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Published 25 October 2012 04:08, Updated 30 January 2013 21:57
Shared vision: Sitback senior staff, from left, Chris McHugh, Alison Barry and Pete Clancy, with the web design business co-owners and managers, Paul Armstrong and Kiel Van Daal Louise Kennerley
Paul Armstrong had been running his web design business for 4½ years when he decided something had to change. The business, Sydney-based Sitback, was profitable but had not grown for three years.
“I had reached a plateau,” Armstrong says. “It was tough doing it by myself.”
Starting your own company allows you to exercise full control in determining a business model and culture but can be a frustrating experience.
“It’s not fun when you keep hitting the same roadblocks,” Armstrong says. “You have to do jobs you know that you are not the best at because there is no one else to do them.”
Just over half of the 2012 BRW Fast 100 businesses were started by more than one person. Forty-three of the businesses were started by two people, while eight were founded by three or more people.
As one of the list’s 45 sole founders, Armstrong knows how tough it can be. He says that running Sitback by himself took a lot of the fun out of having his own company.
“If you are doing jobs you hate, you might as well be working for someone else,” he says.
In 2009, Armstrong made a decision that had the potential to make or break his business – he relinquished full control and brought in an equity partner.
The appointment of Kiel Van Daal had immediate benefits. Revenue at Sitback rose from $550,000 in the year to June 30, 2010, to $1.4 million a year later. By the end of the 2012 financial year, Sitback had annual turnover of $3 million – enough for it to debut on the Fast 100 in 31st place.
Being prepared to relinquish control was crucial, Armstrong says. He acknowledges that it was risky but believes that retaining complete control may have come with bigger risks.
“A lot of people begrudge giving away what they see as theirs.” Armstrong says. “But I think you can inhibit your own growth by greed.”
When the business was turning over about $500,000 a year, Armstrong says it was too small to sell, so providing equity to someone who could help develop it made sense.
After joining Sitback, Van Daal worked on company branding and put in structures to better foster growth. This led to the appointment of other senior staff, including a general manager.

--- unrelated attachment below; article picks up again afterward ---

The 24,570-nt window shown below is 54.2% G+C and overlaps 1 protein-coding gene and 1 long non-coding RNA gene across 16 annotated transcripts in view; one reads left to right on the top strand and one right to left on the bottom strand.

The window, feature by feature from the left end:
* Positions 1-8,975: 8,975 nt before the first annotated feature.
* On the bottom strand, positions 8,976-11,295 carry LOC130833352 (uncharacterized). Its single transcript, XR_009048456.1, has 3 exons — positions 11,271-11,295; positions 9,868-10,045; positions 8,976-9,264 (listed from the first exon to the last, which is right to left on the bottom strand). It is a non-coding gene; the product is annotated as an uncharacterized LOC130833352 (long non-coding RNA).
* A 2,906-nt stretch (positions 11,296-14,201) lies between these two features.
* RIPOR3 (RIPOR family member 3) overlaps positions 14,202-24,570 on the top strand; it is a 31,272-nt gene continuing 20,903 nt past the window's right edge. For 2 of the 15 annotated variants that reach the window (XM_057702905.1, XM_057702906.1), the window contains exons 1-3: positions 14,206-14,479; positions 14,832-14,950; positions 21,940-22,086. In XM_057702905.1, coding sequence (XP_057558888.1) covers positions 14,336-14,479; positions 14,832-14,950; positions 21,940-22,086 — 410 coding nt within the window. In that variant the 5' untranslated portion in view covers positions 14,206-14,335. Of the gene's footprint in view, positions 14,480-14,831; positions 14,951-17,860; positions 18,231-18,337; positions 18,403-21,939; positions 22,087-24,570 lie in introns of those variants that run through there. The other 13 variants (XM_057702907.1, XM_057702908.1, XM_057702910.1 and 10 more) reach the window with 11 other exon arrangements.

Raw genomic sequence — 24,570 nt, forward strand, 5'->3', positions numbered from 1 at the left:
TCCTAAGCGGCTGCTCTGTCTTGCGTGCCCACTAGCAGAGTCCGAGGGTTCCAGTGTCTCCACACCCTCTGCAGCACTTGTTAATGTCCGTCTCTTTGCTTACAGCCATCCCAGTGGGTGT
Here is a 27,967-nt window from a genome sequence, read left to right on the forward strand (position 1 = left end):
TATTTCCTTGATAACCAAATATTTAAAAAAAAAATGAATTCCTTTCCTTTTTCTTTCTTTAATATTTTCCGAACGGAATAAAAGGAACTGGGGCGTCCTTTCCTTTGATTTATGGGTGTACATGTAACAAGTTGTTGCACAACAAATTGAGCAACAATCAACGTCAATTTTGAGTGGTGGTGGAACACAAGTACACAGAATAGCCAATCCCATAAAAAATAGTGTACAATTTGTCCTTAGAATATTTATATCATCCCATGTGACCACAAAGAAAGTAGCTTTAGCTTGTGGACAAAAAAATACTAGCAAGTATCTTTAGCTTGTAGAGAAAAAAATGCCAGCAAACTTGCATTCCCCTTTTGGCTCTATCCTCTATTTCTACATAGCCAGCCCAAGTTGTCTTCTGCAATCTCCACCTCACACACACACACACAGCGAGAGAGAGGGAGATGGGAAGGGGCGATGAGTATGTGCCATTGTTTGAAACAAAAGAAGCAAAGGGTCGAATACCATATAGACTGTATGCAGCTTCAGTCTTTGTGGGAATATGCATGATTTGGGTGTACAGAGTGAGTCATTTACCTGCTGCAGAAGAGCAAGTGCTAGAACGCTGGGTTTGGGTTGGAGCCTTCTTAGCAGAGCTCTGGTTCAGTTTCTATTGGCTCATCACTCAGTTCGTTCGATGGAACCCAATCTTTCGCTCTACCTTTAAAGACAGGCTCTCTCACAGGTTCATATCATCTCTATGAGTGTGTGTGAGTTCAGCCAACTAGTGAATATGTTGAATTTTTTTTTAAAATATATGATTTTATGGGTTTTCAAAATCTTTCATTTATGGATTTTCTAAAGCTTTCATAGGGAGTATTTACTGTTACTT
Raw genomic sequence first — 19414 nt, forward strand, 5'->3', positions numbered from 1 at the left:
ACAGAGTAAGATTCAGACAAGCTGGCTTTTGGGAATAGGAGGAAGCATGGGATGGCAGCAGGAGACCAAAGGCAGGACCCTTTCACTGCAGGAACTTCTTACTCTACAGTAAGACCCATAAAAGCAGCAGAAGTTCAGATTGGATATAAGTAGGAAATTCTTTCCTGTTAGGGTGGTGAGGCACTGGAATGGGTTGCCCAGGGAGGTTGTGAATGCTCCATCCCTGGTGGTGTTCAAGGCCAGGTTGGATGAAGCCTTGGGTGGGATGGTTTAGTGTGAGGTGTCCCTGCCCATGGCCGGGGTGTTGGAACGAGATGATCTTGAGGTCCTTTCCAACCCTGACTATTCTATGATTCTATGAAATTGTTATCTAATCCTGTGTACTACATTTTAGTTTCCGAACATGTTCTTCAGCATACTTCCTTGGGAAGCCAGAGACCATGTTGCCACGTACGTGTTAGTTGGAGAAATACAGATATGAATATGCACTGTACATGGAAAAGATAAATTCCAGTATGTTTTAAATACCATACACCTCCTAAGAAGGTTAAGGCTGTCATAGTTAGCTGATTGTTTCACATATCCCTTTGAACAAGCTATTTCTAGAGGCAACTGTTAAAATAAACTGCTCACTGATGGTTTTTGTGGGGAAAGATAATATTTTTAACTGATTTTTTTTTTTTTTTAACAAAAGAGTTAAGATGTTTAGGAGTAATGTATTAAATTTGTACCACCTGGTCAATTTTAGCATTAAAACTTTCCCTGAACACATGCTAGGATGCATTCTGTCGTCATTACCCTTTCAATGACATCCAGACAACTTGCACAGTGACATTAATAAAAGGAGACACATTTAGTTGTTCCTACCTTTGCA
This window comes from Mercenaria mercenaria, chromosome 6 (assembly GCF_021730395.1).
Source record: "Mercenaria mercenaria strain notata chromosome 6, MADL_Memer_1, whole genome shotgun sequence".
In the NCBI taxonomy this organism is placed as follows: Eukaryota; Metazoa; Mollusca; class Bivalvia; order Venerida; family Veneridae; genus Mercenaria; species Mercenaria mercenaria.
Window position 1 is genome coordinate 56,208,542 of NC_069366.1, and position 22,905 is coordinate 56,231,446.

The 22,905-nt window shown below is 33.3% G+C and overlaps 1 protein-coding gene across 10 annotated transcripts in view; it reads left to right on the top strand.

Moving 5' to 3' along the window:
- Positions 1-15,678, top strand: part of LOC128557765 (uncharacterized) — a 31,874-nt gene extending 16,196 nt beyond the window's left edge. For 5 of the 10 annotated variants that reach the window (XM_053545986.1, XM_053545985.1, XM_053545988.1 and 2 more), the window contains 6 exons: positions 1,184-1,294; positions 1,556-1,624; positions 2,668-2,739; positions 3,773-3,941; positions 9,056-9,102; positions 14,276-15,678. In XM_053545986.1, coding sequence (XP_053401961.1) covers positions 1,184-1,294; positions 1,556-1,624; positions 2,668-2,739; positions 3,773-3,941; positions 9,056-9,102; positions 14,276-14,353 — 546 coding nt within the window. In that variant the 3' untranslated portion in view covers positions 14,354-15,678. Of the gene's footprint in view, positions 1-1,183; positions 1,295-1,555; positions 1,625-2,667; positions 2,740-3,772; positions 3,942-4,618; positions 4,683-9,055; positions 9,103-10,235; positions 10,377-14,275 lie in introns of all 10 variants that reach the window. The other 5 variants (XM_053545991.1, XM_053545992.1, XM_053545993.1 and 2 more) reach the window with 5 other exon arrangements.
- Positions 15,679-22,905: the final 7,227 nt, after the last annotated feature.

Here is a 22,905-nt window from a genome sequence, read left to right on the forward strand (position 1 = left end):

Van Daal says the new structure allowed Armstrong to concentrate on what he did best – attracting and servicing clients.
“Paul is an excellent salesman but cannot stand managing spreadsheets, whereas I love that stuff,” Van Daal says.
“Paul and I are similar but we are also very different. It [joint ownership] provides checks and balances.”
Although Armstrong says he would be unlikely to start another business by himself, he believes that he benefited from having to develop an understanding for everything that needed to be done.
“Wearing a lot of hats was difficult because it didn’t free up time for me to go and get new work but it did give me good exposure to how different parts of the business work.”
Quay Consulting co-founder Michael Bolton says he is very glad he started his business with a partner and would be reluctant to start another one by himself.
“It is the best thing I ever did,” Bolton says. “In the early days I was giving up profit share but the business is far more successful as a result.” Quay Consulting is a Sydney-based project management consultancy. Bolton started it with fellow consultant Rod Adams in 2006 and they remain co-owners and principals.
The business began after they put in a joint tender for a job. Bolton says their careful documentation of a business plan was important to future growth. “We defined a specific framework and culture,” Bolton explains. “It means we can be quite comfortable to make decisions independent of each other when we need to.”
Quay Consulting turned over $8.5 million last year and Bolton says there is room for growth.
Managing a fast-growing business can strain a partnership. Bolton says he and Adams don’t always agree but this isn’t a bad thing.
Differences of opinion can be productive, Bolton says, providing they are properly managed. “You can’t have conflict with yourself. You need to be challenged and everyone brings something different to the table.”